Uploading files from frontend
In this recipe we will create a basic file upload form where users can upload files from the frontend. What we need:
- a page called
uploadwhere we put the form
- a page called
storagewhere the files will be uploaded to
- a template with the form
- a file blueprint with rules
- a controller with the form logic
Allowing users to upload files from the frontend without authentication is not without risks. You should be very careful what file types you allow, where you store them and how you name them. Ideally, you prevent access to those files before you have checked they are safe.
In this example, we will upload the files to the
content folder, but if your use case or hosting allows it, consider uploading files to a location outside the web root.
upload page with an
upload.txt content file. For our means, we only need a title in the content file, the rest is up to you. You could, for example, store an introductory text.
If you want to access the page in the Panel, you also need to create a blueprint for the page. We will skip this step here.
Additionally, create a
storage page. This is the page to which we upload the files.
The upload template
upload.php template contains the form and will display error messages if something goes wrong or a success message if the form was successfully submitted.
The form is displayed by default and hidden once the upload was successful. We also include a honeypot field to ensure a minimum level of spam bot protection.
The honeypot field needs to be positioned off-screen, so we need some styles for it. Add this to your stylesheet (you can also change the class and styling, of course).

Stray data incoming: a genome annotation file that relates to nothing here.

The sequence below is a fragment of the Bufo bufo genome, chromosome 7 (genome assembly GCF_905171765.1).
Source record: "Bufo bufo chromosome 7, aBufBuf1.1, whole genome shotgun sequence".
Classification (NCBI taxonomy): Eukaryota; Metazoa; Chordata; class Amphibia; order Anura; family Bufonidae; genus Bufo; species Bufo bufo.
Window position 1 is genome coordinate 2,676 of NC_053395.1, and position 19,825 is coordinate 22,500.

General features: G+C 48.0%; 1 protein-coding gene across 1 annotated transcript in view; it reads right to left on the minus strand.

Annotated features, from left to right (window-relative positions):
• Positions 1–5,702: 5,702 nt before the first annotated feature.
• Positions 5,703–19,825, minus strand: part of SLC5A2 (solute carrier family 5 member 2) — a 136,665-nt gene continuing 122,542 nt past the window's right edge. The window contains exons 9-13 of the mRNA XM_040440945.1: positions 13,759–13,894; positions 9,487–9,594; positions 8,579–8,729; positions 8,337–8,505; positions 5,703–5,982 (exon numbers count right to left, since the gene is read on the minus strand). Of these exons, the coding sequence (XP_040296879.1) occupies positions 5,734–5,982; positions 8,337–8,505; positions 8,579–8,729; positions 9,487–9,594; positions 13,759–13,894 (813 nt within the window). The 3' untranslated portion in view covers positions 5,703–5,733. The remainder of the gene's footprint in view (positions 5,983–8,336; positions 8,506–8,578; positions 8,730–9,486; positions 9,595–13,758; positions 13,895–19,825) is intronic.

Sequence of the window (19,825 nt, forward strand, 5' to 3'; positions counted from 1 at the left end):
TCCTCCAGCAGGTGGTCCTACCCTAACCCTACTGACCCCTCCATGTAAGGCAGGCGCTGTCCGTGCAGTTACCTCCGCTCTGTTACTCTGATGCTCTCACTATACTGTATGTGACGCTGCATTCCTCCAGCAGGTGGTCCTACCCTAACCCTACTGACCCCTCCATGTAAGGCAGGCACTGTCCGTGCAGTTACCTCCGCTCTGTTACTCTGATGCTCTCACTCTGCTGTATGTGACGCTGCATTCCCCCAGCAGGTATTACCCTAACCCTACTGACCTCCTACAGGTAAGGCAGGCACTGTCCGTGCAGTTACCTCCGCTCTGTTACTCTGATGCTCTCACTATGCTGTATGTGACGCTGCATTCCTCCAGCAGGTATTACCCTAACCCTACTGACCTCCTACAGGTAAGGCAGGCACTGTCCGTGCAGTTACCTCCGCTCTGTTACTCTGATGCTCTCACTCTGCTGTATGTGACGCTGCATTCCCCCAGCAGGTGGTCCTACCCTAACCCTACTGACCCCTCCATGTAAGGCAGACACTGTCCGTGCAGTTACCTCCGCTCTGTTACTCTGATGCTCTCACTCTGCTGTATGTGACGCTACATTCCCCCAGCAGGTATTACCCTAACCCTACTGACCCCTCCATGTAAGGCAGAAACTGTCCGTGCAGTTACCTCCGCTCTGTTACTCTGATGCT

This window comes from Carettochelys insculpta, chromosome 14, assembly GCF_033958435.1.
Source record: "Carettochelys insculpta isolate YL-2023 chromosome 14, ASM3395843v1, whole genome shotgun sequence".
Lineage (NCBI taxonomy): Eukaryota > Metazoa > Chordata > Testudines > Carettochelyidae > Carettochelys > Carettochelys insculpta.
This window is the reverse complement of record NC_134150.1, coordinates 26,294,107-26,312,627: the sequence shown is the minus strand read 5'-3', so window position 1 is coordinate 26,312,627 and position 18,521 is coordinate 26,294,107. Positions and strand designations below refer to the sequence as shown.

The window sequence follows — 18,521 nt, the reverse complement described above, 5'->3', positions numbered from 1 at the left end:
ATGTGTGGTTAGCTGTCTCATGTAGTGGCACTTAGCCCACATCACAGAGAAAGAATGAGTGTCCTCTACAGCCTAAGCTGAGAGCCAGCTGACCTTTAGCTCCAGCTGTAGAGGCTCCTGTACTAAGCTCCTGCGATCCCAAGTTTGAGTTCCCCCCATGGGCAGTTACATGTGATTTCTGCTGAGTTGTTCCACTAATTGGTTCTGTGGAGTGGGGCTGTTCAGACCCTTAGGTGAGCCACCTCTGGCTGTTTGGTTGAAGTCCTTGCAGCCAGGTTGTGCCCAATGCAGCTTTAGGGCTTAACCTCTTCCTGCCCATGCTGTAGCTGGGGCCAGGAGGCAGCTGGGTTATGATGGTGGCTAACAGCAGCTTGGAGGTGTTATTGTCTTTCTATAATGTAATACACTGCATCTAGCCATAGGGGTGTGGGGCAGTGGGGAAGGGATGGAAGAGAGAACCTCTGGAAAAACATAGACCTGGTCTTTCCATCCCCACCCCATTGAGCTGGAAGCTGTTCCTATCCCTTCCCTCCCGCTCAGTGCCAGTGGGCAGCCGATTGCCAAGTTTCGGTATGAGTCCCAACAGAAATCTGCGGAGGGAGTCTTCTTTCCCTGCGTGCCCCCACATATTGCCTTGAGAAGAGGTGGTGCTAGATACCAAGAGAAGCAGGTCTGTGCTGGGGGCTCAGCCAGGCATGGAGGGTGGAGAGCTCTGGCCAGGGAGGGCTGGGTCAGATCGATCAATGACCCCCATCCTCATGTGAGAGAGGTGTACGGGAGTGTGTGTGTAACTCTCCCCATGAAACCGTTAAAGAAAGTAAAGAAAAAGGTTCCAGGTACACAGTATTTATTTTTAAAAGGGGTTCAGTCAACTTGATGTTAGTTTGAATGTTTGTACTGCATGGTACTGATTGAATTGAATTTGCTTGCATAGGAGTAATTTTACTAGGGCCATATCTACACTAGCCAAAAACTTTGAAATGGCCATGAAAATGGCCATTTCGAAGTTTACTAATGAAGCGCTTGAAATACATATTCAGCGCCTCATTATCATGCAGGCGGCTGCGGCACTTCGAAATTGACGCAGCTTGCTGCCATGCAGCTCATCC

The file blueprint
To easily validate if the uploaded files conform to what we want to allow, we set up a files blueprint with the
The upload controller
All the form and upload logic is handled by our controller:
Let's break this down step by step:
First we set up our variables
$success which we will display in our template by returning them from our controller:
Checking for the right request
To make sure we are responding to the right request, we listen for a
POST request and whether the request came from our form. Then, we check if a bot got trapped in our honeypot. In this case, we send him back to the page and stop script execution.
Checking for limits
In our example, we want to limit uploads to a maximum of three files per upload. If this limit is exceeded we add an error message and return all messages to end the controller:
Checking for duplicates
Then we loop through
$uploads to check each uploaded file individually. We want to prevent that the same file gets uploaded again and again. To do so, we compare the safe name of the uploaded file to the filename of existing files in the folder minus the prefix (explained below), the mime type and the size.
If a duplicate is found, we add an error message for the current file and continue in the loop with the next uploaded file.
Creating the file
If all went well so far, we try to upload and create the file in a
try - catch block using Kirby's
$page->createFile() method requires the
source attribute, all other parameters are optional. However, we use the
template option here to assign the file blueprint we created earlier. It does all the checking for the allowed mime types and sizes for us.
To obfuscate the file name, we add a prefix to the original filename. Kirby automatically takes care of converting the filename to a safe name. Prefixing the filename makes it hard for the user to guess the filename and opening the file in the browser after upload. This makes it much harder for users to upload a malicious file and call it directly afterwards since the exact name will not be known to them.
We also store the upload date and time as meta data in the
content array. If you want, you can also store additional information.
If everything was successful, we set the success message.
As an additonal security measure, we can prohibit access to the
storage page using a route.
Catching additional errors
$page->createFile() method encounters any errors or rule violations, it will throw an error. By wrapping our code in a
try - catch block, we make sure to get the error message and add it to our alerts array:
This recipes presented a basic way to implement file uploads from the frontend. Of course, there are more steps that could follow this:
- Add additional fields to the form
- Combine it with a user registration form
- Add access restrictions to the